By January 1950, Wagga Wagga had become a quiet and mostly respectable town, to the extent that its inhabitants felt it was generally dead as a doornail. The anonymous "Staff Reporter" (see above) felt that Wagga had improved somewhat from his first year in the town. The start of a new year was still a cause for celebration, especially at this time as it took the town further away from the austerity years of World War Two. A national debate about ending petrol and butter rationing was just beginning.So what was Wagga really like in the 1950s ? The pages of the Daily Advertiser provide a snapshot of a mostly wealthy, comfortable and progressive town with a reputation of being a little on the dull side.
But the future was arriving, with the newspaper announcing that "movies by telephone" were on the way :
The quirky side of Wagga also appears in sometimes startling, many and varied news items (also interesting to see what passed as news in that era), from the country beer shortage, snakes spotted in West Wyalong, the scandal of drunk, nude swimmers on Wagga beach, new Croquet lawns and a car inadvertently stolen twice by the same thieves.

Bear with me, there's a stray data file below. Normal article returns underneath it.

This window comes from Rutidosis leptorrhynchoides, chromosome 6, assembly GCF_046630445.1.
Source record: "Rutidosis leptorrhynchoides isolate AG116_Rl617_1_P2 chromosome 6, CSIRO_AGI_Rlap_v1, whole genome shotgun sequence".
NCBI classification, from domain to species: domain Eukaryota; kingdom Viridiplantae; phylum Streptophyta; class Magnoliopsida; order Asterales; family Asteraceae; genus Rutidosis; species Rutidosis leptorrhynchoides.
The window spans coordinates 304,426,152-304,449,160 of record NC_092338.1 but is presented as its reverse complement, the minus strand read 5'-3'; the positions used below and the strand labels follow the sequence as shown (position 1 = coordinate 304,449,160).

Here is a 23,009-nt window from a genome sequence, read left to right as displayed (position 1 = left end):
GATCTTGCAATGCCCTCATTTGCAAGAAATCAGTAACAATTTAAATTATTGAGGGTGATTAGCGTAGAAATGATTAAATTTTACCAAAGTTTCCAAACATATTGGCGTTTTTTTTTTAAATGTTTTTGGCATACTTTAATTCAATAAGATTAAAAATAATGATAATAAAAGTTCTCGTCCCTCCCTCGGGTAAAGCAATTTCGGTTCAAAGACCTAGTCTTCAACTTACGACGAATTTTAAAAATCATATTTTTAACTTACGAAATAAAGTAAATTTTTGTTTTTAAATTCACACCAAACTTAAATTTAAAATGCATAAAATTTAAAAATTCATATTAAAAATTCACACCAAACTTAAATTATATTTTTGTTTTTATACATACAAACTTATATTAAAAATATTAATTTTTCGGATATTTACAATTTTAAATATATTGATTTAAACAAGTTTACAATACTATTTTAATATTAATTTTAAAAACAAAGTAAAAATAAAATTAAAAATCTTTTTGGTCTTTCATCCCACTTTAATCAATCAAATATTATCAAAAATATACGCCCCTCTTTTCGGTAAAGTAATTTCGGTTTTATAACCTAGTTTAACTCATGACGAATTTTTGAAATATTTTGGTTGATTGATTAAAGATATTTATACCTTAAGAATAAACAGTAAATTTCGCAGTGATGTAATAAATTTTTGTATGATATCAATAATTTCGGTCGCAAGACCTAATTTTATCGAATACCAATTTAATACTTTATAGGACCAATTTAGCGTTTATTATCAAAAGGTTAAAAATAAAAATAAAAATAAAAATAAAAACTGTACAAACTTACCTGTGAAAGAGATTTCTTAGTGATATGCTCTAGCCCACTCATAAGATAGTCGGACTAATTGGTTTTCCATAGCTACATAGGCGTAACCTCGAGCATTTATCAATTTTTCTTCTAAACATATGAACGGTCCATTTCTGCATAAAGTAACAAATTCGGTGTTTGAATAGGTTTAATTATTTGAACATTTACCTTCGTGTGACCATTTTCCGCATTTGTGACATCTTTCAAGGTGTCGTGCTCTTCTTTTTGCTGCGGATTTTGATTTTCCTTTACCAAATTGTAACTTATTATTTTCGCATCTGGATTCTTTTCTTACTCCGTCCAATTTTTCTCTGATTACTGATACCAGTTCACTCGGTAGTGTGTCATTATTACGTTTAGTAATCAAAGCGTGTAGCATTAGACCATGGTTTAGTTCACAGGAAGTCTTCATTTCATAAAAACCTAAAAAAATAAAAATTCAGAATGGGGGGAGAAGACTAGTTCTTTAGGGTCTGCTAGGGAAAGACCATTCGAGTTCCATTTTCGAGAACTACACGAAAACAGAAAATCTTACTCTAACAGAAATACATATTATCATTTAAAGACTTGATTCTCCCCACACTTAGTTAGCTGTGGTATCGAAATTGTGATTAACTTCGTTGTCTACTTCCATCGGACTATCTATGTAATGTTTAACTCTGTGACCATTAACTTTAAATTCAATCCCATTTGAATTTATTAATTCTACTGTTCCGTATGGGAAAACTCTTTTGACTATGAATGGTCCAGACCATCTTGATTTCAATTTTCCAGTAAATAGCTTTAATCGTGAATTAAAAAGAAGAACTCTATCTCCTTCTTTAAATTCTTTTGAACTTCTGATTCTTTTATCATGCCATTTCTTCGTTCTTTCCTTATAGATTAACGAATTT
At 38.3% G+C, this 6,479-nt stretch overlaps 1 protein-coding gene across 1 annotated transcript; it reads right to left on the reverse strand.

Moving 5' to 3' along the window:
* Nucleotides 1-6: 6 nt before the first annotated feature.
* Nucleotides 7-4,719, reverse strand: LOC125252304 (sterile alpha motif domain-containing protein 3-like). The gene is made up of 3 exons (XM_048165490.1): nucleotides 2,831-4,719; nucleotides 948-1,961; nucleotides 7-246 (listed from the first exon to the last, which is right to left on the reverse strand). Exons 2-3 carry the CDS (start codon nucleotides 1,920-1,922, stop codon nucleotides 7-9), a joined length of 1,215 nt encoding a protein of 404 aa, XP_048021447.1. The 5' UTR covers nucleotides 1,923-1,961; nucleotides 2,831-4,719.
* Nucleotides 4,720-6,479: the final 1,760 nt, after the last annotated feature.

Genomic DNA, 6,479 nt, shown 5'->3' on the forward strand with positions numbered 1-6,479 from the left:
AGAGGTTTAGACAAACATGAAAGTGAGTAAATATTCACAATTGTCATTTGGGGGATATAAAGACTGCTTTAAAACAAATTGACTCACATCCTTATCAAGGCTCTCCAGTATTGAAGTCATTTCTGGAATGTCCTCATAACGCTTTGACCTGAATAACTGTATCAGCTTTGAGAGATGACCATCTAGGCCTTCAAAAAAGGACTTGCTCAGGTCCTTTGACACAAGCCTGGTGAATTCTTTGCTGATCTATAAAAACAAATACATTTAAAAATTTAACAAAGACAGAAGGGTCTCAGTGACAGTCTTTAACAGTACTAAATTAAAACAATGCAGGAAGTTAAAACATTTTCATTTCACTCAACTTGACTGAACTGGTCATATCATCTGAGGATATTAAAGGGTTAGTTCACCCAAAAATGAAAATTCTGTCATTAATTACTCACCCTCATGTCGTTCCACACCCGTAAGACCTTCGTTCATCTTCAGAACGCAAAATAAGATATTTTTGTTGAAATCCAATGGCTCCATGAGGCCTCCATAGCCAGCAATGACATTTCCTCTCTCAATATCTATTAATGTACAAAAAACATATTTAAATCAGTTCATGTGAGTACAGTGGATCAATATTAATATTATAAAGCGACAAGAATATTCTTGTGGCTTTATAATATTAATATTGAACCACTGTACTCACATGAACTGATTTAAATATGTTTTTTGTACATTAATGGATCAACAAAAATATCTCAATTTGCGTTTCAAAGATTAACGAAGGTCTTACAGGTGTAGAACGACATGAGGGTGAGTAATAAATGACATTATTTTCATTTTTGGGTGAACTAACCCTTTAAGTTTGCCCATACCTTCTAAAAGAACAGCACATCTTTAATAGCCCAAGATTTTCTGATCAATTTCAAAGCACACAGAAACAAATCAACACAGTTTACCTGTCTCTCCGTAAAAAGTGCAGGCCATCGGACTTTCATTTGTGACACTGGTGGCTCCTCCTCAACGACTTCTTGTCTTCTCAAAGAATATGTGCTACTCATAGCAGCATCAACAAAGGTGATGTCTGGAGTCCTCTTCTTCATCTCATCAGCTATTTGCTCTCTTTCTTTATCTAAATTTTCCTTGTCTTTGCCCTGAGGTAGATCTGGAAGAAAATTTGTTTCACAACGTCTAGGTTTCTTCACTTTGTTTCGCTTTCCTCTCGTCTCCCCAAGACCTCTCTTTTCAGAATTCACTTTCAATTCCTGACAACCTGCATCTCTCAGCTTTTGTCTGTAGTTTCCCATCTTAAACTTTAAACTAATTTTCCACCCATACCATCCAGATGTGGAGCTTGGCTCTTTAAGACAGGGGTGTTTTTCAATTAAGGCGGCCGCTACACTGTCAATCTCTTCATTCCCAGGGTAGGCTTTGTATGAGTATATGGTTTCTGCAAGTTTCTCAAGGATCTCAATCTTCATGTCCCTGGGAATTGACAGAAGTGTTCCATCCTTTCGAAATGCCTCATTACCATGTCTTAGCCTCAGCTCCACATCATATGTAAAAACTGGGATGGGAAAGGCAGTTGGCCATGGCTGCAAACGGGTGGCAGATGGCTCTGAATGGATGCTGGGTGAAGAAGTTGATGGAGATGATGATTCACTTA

Wagga Wagga held an annual Gift Race day, which brought an influx of people to participate and watch (the Gift included a cycling category). There was also a Boxing event which was always popular:
What was on the menu in the early 1950s? Curried pilchards, tinned cauliflower and peas were another, perhaps explosive, carryover from the war years when people may have been less fussy about what they ate.
My favourite items from the 1950s are the clothing and other advertisements, elegant but somehow faintly ridiculous, like the sophisticated self supporting trouser, and the evening gown required for cigarette smoking.
This blog post is the first in a series about the 1950s in Wagga, and we’d like to know what are your memories of the 1950s in Wagga ? Do you have any photographs, favourite toys or books, movies or events you would like to share with us ? contact us at firstname.lastname@example.org and we can share your 1950s memories !